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April 9, 2014

Jonathan Tobin: Why Did Kerry Lie About Israeli Blame?

Samuel G. Freedman: A resolution 70 years later for a father's unsettling legacy of ashes from Dachau

Jessica Ivins: A resolution 70 years later for a father's unsettling legacy of ashes from Dachau

Kim Giles: Asking for help is not weakness

Kathy Kristof and Barbara Hoch Marcus: 7 Great Growth Israeli Stocks

Matthew Mientka: How Beans, Peas, And Chickpeas Cleanse Bad Cholesterol and Lowers Risk of Heart Disease

Sabrina Bachai: 5 At-Home Treatments For Headaches

The Kosher Gourmet by Daniel Neman Have yourself a matzo ball: The secrets bubby never told you and recipes she could have never imagined

April 8, 2014

Lori Nawyn: At Your Wit's End and Back: Finding Peace

Susan B. Garland and Rachel L. Sheedy: Strategies Married Couples Can Use to Boost Benefits

David Muhlbaum: Smart Tax Deductions Non-Itemizers Can Claim

Jill Weisenberger, M.S., R.D.N., C.D.E : Before You Lose Your Mental Edge

Dana Dovey: Coffee Drinkers Rejoice! Your Cup Of Joe Can Prevent Death From Liver Disease

Chris Weller: Electric 'Thinking Cap' Puts Your Brain Power Into High Gear

The Kosher Gourmet by Marlene Parrish A gift of hazelnuts keeps giving --- for a variety of nutty recipes: Entree, side, soup, dessert

April 4, 2014

Rabbi David Gutterman: The Word for Nothing Means Everything

Charles Krauthammer: Kerry's folly, Chapter 3

Amy Peterson: A life of love: How to build lasting relationships with your children

John Ericson: Older Women: Save Your Heart, Prevent Stroke Don't Drink Diet

John Ericson: Why 50 million Americans will still have spring allergies after taking meds

Cameron Huddleston: Best and Worst Buys of April 2014

Stacy Rapacon: Great Mutual Funds for Young Investors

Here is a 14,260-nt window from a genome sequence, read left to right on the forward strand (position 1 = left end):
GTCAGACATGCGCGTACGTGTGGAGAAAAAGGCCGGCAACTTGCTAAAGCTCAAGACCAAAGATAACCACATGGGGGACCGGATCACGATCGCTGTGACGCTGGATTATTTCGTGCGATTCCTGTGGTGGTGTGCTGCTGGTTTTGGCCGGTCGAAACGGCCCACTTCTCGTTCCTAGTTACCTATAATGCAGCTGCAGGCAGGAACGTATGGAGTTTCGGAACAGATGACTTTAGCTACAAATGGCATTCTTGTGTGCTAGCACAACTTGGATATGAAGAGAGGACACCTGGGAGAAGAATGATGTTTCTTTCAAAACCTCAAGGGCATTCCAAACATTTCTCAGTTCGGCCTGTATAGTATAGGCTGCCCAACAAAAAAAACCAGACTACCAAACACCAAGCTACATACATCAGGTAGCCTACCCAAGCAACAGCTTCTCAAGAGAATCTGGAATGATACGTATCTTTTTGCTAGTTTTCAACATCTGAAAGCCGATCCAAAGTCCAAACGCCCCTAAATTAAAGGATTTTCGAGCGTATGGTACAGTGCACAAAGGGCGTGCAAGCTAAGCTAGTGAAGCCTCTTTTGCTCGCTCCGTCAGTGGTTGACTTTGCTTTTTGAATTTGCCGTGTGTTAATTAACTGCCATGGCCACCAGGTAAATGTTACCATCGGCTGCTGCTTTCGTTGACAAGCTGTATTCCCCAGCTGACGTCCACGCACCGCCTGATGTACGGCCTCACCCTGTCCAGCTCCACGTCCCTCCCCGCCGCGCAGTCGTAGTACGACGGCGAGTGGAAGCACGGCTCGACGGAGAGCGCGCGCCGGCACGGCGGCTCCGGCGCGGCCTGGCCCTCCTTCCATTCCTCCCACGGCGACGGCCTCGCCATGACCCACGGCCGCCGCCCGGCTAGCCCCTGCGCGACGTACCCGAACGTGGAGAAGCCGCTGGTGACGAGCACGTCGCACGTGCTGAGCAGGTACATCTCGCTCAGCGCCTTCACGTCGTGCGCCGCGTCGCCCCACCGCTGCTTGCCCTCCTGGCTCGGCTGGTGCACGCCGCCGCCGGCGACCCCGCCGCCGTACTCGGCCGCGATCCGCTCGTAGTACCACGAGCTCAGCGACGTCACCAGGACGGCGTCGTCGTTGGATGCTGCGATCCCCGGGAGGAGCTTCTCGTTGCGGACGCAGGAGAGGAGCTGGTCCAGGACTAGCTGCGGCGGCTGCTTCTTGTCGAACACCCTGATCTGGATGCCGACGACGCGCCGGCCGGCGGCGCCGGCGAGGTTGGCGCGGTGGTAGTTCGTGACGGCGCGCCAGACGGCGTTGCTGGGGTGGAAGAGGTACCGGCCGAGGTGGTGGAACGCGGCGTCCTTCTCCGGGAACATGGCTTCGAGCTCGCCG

Sarah Boesveld: Teacher keeps promise to mail thousands of former students letters written by their past selves

The Kosher Gourmet by Sharon Thompson Anyone can make a salad, you say. But can they make a great salad? (SECRETS, TESTED TECHNIQUES + 4 RECIPES, INCLUDING DRESSINGS)

April 2, 2014

Paul Greenberg: Death and joy in the spring

Dan Barry: Should South Carolina Jews be forced to maintain this chimney built by Germans serving the Nazis?

Mayra Bitsko: Save me! An alien took over my child's personality

Frank Clayton: Get happy: 20 scientifically proven happiness activities

Susan Scutti: It's Genetic! Obesity and the 'Carb Breakdown' Gene

Lecia Bushak: Why Hand Sanitizer May Actually Harm Your Health

Stacy Rapacon: Great Funds You Can Own for $500 or Less

Cameron Huddleston: 7 Ways to Save on Home Decor

The Kosher Gourmet by Steve Petusevsky Exploring ingredients as edible-stuffed containers (TWO RECIPES + TIPS & TECHINQUES)

Jewish World Review January 8, 2008 / 1 Shevat 5768

Eyes on the Road: Can Dems map out a better plan?

By Jonathan Gurwitz


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http://www.JewishWorldReview.com | Elections, in one important sense, resemble drivers' education. Politicians, like driving instructors, nearly always admonish their wards to focus on the road ahead rather than gawk at the pile up in the rearview mirror.


Oh, how Republicans wished they had a crusty gym coach in the passenger seat of the nation's voting booths in 2006, scolding citizens not to rubberneck at the wreckage of unbridled spending, an unpopular war and GWI — governing while impaired. Ethically, that is.


Voters did look back, of course, and gave the Republican majorities in both houses of Congress the electoral whiplash they had earned.


Despite their minority status, there's still a trace of that "don't look back" tutelage going on in 2008. Follow the GOP candidates on the road to the White House and Congress, and there's one name you will never hear. "George who?"